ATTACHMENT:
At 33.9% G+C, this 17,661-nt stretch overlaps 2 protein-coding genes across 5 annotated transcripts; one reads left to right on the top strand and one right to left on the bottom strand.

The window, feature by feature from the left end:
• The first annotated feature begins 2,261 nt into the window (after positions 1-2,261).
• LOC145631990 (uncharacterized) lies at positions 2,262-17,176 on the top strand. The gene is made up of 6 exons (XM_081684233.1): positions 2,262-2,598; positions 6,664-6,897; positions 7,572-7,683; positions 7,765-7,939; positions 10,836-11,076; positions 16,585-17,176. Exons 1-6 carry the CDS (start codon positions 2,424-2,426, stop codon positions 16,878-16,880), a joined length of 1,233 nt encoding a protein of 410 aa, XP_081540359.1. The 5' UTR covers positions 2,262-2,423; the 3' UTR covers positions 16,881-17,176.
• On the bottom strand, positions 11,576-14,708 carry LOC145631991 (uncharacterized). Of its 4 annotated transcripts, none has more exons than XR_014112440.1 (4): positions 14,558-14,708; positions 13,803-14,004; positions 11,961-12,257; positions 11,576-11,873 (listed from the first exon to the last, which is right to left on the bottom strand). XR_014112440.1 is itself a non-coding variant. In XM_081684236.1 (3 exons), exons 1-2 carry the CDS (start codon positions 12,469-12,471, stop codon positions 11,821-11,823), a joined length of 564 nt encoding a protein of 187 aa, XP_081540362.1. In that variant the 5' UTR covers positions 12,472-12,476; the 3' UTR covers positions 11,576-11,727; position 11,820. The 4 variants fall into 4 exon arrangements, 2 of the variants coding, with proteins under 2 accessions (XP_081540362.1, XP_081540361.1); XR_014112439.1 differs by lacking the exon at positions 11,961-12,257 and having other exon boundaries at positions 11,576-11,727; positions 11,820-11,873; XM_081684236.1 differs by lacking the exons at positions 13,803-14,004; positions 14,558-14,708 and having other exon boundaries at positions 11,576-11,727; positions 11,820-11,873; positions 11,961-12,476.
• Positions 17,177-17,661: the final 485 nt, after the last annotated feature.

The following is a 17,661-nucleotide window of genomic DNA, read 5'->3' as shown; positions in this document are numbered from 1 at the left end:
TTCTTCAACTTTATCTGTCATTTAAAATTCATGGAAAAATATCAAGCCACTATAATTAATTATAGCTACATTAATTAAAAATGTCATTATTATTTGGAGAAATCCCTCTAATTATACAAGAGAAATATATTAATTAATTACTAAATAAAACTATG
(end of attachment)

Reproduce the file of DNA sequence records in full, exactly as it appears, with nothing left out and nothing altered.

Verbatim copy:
At 33.9% G+C, this 17,661-nt stretch overlaps 2 protein-coding genes across 5 annotated transcripts; one reads left to right on the top strand and one right to left on the bottom strand.

The window, feature by feature from the left end:
• The first annotated feature begins 2,261 nt into the window (after positions 1-2,261).
• LOC145631990 (uncharacterized) lies at positions 2,262-17,176 on the top strand. The gene is made up of 6 exons (XM_081684233.1): positions 2,262-2,598; positions 6,664-6,897; positions 7,572-7,683; positions 7,765-7,939; positions 10,836-11,076; positions 16,585-17,176. Exons 1-6 carry the CDS (start codon positions 2,424-2,426, stop codon positions 16,878-16,880), a joined length of 1,233 nt encoding a protein of 410 aa, XP_081540359.1. The 5' UTR covers positions 2,262-2,423; the 3' UTR covers positions 16,881-17,176.
• On the bottom strand, positions 11,576-14,708 carry LOC145631991 (uncharacterized). Of its 4 annotated transcripts, none has more exons than XR_014112440.1 (4): positions 14,558-14,708; positions 13,803-14,004; positions 11,961-12,257; positions 11,576-11,873 (listed from the first exon to the last, which is right to left on the bottom strand). XR_014112440.1 is itself a non-coding variant. In XM_081684236.1 (3 exons), exons 1-2 carry the CDS (start codon positions 12,469-12,471, stop codon positions 11,821-11,823), a joined length of 564 nt encoding a protein of 187 aa, XP_081540362.1. In that variant the 5' UTR covers positions 12,472-12,476; the 3' UTR covers positions 11,576-11,727; position 11,820. The 4 variants fall into 4 exon arrangements, 2 of the variants coding, with proteins under 2 accessions (XP_081540362.1, XP_081540361.1); XR_014112439.1 differs by lacking the exon at positions 11,961-12,257 and having other exon boundaries at positions 11,576-11,727; positions 11,820-11,873; XM_081684236.1 differs by lacking the exons at positions 13,803-14,004; positions 14,558-14,708 and having other exon boundaries at positions 11,576-11,727; positions 11,820-11,873; positions 11,961-12,476.
• Positions 17,177-17,661: the final 485 nt, after the last annotated feature.

The following is a 17,661-nucleotide window of genomic DNA, read 5'->3' as shown; positions in this document are numbered from 1 at the left end:
TTCTTCAACTTTATCTGTCATTTAAAATTCATGGAAAAATATCAAGCCACTATAATTAATTATAGCTACATTAATTAAAAATGTCATTATTATTTGGAGAAATCCCTCTAATTATACAAGAGAAATATATTAATTAATTACTAAATAAAACTATG